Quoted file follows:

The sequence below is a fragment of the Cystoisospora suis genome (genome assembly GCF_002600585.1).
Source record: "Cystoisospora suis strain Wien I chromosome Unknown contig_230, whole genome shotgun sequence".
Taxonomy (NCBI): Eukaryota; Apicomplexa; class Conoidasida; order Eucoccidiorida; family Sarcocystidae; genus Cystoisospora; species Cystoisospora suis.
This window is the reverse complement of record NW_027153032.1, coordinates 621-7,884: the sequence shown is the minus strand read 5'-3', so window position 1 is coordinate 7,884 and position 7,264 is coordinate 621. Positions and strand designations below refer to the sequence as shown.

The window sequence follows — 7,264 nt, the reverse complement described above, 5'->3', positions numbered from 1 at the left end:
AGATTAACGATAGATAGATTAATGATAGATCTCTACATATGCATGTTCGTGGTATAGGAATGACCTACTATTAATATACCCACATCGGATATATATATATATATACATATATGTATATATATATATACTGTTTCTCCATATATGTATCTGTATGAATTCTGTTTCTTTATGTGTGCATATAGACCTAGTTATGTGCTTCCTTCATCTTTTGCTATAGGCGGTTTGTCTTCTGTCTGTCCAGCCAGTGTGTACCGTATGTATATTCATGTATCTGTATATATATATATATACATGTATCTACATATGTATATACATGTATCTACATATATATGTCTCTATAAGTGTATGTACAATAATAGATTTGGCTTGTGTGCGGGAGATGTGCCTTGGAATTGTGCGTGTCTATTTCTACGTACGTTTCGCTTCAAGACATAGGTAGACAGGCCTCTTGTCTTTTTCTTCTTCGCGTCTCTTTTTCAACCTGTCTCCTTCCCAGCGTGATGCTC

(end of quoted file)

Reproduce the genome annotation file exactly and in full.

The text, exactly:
The sequence below is a fragment of the Cystoisospora suis genome (genome assembly GCF_002600585.1).
Source record: "Cystoisospora suis strain Wien I chromosome Unknown contig_230, whole genome shotgun sequence".
Taxonomy (NCBI): Eukaryota; Apicomplexa; class Conoidasida; order Eucoccidiorida; family Sarcocystidae; genus Cystoisospora; species Cystoisospora suis.
This window is the reverse complement of record NW_027153032.1, coordinates 621-7,884: the sequence shown is the minus strand read 5'-3', so window position 1 is coordinate 7,884 and position 7,264 is coordinate 621. Positions and strand designations below refer to the sequence as shown.

The window sequence follows — 7,264 nt, the reverse complement described above, 5'->3', positions numbered from 1 at the left end:
AGATTAACGATAGATAGATTAATGATAGATCTCTACATATGCATGTTCGTGGTATAGGAATGACCTACTATTAATATACCCACATCGGATATATATATATATATACATATATGTATATATATATATACTGTTTCTCCATATATGTATCTGTATGAATTCTGTTTCTTTATGTGTGCATATAGACCTAGTTATGTGCTTCCTTCATCTTTTGCTATAGGCGGTTTGTCTTCTGTCTGTCCAGCCAGTGTGTACCGTATGTATATTCATGTATCTGTATATATATATATATACATGTATCTACATATGTATATACATGTATCTACATATATATGTCTCTATAAGTGTATGTACAATAATAGATTTGGCTTGTGTGCGGGAGATGTGCCTTGGAATTGTGCGTGTCTATTTCTACGTACGTTTCGCTTCAAGACATAGGTAGACAGGCCTCTTGTCTTTTTCTTCTTCGCGTCTCTTTTTCAACCTGTCTCCTTCCCAGCGTGATGCTC